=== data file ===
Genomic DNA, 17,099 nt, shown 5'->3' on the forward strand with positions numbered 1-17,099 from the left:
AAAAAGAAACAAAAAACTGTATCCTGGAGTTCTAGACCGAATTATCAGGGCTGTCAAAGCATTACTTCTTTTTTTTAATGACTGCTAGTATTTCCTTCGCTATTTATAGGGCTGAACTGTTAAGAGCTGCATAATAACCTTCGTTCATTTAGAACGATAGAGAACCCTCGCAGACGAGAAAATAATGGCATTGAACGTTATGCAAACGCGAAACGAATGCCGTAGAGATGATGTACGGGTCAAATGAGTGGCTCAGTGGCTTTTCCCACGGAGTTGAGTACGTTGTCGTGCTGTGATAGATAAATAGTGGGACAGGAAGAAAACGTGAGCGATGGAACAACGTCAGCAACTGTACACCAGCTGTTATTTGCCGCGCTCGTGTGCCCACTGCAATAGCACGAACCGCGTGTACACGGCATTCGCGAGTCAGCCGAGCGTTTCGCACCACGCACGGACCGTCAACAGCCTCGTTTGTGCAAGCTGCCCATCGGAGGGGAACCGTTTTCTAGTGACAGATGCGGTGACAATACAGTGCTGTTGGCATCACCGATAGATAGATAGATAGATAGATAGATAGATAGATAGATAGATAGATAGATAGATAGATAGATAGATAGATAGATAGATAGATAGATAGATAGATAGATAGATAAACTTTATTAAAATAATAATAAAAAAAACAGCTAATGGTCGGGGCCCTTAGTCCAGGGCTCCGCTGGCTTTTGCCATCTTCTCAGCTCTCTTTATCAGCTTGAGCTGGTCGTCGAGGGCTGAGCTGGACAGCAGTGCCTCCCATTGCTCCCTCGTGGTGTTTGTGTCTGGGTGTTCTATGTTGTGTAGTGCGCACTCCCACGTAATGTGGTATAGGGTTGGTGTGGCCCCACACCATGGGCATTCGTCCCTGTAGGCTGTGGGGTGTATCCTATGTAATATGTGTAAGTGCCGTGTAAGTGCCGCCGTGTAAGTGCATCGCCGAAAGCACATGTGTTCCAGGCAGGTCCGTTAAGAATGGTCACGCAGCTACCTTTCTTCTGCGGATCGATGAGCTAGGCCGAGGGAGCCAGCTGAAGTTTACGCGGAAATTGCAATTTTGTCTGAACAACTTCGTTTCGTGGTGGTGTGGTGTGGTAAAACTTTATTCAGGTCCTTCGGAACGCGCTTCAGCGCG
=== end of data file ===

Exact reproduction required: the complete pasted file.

Genomic DNA, 17,099 nt, shown 5'->3' on the forward strand with positions numbered 1-17,099 from the left:
AAAAAGAAACAAAAAACTGTATCCTGGAGTTCTAGACCGAATTATCAGGGCTGTCAAAGCATTACTTCTTTTTTTTAATGACTGCTAGTATTTCCTTCGCTATTTATAGGGCTGAACTGTTAAGAGCTGCATAATAACCTTCGTTCATTTAGAACGATAGAGAACCCTCGCAGACGAGAAAATAATGGCATTGAACGTTATGCAAACGCGAAACGAATGCCGTAGAGATGATGTACGGGTCAAATGAGTGGCTCAGTGGCTTTTCCCACGGAGTTGAGTACGTTGTCGTGCTGTGATAGATAAATAGTGGGACAGGAAGAAAACGTGAGCGATGGAACAACGTCAGCAACTGTACACCAGCTGTTATTTGCCGCGCTCGTGTGCCCACTGCAATAGCACGAACCGCGTGTACACGGCATTCGCGAGTCAGCCGAGCGTTTCGCACCACGCACGGACCGTCAACAGCCTCGTTTGTGCAAGCTGCCCATCGGAGGGGAACCGTTTTCTAGTGACAGATGCGGTGACAATACAGTGCTGTTGGCATCACCGATAGATAGATAGATAGATAGATAGATAGATAGATAGATAGATAGATAGATAGATAGATAGATAGATAGATAGATAGATAGATAGATAGATAGATAGATAGATAAACTTTATTAAAATAATAATAAAAAAAACAGCTAATGGTCGGGGCCCTTAGTCCAGGGCTCCGCTGGCTTTTGCCATCTTCTCAGCTCTCTTTATCAGCTTGAGCTGGTCGTCGAGGGCTGAGCTGGACAGCAGTGCCTCCCATTGCTCCCTCGTGGTGTTTGTGTCTGGGTGTTCTATGTTGTGTAGTGCGCACTCCCACGTAATGTGGTATAGGGTTGGTGTGGCCCCACACCATGGGCATTCGTCCCTGTAGGCTGTGGGGTGTATCCTATGTAATATGTGTAAGTGCCGTGTAAGTGCCGCCGTGTAAGTGCATCGCCGAAAGCACATGTGTTCCAGGCAGGTCCGTTAAGAATGGTCACGCAGCTACCTTTCTTCTGCGGATCGATGAGCTAGGCCGAGGGAGCCAGCTGAAGTTTACGCGGAAATTGCAATTTTGTCTGAACAACTTCGTTTCGTGGTGGTGTGGTGTGGTAAAACTTTATTCAGGTCCTTCGGAACGCGCTTCAGCGCG